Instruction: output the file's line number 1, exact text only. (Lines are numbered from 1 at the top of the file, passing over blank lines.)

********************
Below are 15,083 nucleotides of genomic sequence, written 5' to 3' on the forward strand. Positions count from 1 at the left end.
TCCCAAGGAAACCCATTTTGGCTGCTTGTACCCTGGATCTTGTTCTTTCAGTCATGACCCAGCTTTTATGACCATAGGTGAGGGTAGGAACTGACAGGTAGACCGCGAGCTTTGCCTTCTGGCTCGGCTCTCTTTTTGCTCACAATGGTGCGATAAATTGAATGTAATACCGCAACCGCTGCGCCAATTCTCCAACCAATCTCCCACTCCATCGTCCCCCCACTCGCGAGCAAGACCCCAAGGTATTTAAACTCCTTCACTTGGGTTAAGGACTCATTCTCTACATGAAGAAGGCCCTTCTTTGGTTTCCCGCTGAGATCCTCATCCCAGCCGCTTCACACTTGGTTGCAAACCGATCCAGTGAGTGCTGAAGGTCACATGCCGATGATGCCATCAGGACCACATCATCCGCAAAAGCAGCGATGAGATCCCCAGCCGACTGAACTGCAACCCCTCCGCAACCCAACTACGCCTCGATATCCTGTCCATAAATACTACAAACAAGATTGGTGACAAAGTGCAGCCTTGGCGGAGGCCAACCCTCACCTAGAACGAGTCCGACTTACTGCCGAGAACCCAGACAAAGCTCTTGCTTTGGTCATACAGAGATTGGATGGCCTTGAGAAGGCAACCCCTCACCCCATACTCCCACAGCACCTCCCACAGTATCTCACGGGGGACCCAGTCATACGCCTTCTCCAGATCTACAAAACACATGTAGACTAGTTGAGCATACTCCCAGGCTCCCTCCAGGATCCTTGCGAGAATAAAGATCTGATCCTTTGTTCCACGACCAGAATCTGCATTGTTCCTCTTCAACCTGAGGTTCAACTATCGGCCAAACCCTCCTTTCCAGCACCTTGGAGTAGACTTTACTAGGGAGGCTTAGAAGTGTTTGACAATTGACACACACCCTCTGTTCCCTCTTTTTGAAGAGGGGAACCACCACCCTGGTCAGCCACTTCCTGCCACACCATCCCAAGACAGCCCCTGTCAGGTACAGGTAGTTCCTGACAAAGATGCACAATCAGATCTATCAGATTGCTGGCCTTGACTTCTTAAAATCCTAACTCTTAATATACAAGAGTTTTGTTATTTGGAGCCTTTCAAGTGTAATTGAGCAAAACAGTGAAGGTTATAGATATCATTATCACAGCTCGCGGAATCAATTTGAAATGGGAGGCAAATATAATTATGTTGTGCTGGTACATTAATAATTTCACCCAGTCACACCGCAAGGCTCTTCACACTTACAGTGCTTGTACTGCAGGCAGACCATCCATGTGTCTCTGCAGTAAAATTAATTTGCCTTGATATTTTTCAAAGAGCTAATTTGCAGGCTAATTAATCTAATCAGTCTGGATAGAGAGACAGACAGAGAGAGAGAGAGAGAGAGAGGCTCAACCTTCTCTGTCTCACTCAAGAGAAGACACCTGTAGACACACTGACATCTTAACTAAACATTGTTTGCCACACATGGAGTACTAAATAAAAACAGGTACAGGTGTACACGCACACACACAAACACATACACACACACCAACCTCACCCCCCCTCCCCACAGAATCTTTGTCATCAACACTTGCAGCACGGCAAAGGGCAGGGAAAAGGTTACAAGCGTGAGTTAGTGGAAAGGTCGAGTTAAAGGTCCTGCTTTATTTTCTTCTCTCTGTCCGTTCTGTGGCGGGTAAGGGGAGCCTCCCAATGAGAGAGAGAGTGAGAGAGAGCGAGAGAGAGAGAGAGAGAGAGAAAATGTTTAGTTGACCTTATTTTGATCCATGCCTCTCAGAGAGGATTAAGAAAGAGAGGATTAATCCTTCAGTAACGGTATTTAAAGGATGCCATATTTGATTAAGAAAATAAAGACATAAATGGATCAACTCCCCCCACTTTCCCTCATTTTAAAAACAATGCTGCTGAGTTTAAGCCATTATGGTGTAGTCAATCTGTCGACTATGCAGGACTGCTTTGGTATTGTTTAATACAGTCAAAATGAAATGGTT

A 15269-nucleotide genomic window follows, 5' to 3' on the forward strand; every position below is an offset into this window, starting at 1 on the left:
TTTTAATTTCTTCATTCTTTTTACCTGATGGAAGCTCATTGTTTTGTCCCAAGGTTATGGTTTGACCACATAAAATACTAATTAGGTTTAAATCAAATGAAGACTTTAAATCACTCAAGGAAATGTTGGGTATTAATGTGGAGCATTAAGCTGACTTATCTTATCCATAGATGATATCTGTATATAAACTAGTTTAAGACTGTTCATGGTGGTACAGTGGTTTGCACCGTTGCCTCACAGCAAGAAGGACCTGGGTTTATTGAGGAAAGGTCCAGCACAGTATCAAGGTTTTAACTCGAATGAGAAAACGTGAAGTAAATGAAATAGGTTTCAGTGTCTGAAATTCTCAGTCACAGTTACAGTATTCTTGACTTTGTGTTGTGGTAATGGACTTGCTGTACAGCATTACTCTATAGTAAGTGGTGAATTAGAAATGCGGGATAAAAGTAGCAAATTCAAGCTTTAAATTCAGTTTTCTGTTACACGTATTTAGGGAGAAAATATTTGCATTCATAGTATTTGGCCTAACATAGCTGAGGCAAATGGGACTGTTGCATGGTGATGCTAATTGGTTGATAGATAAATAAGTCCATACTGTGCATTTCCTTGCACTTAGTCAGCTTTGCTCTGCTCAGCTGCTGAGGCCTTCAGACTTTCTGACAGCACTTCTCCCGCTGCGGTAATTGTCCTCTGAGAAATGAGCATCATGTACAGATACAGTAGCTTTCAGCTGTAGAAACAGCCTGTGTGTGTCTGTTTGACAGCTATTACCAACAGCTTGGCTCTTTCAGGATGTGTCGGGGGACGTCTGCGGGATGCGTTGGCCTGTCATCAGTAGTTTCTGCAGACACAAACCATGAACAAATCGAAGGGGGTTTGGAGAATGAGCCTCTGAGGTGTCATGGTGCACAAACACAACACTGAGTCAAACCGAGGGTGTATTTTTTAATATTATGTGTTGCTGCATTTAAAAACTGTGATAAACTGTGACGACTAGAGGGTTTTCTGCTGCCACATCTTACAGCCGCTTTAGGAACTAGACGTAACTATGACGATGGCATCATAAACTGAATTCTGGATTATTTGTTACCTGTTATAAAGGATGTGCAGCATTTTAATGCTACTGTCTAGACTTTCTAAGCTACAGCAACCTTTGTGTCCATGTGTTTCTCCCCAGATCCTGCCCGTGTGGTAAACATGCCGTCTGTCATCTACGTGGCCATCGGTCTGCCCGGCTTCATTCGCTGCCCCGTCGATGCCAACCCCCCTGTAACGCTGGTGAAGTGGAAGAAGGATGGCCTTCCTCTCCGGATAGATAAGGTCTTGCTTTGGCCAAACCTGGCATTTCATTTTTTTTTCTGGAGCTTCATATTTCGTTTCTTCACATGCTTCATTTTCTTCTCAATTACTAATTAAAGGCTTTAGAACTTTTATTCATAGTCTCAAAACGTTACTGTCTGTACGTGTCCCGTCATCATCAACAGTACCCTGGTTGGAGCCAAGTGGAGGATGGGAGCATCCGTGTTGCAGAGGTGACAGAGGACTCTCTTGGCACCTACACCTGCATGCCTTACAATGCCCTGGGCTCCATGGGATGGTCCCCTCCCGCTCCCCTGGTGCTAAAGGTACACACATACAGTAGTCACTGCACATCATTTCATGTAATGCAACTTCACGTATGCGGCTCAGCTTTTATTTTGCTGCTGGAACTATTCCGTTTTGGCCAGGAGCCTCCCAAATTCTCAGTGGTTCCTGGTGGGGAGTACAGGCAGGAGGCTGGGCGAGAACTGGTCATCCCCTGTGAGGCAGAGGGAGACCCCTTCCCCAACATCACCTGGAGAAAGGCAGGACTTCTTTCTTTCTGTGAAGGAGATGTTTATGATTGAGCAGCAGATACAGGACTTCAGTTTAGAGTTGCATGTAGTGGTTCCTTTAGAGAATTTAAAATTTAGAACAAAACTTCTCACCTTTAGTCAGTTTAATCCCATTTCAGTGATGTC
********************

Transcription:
Below are 15,083 nucleotides of genomic sequence, written 5' to 3' on the forward strand. Positions count from 1 at the left end.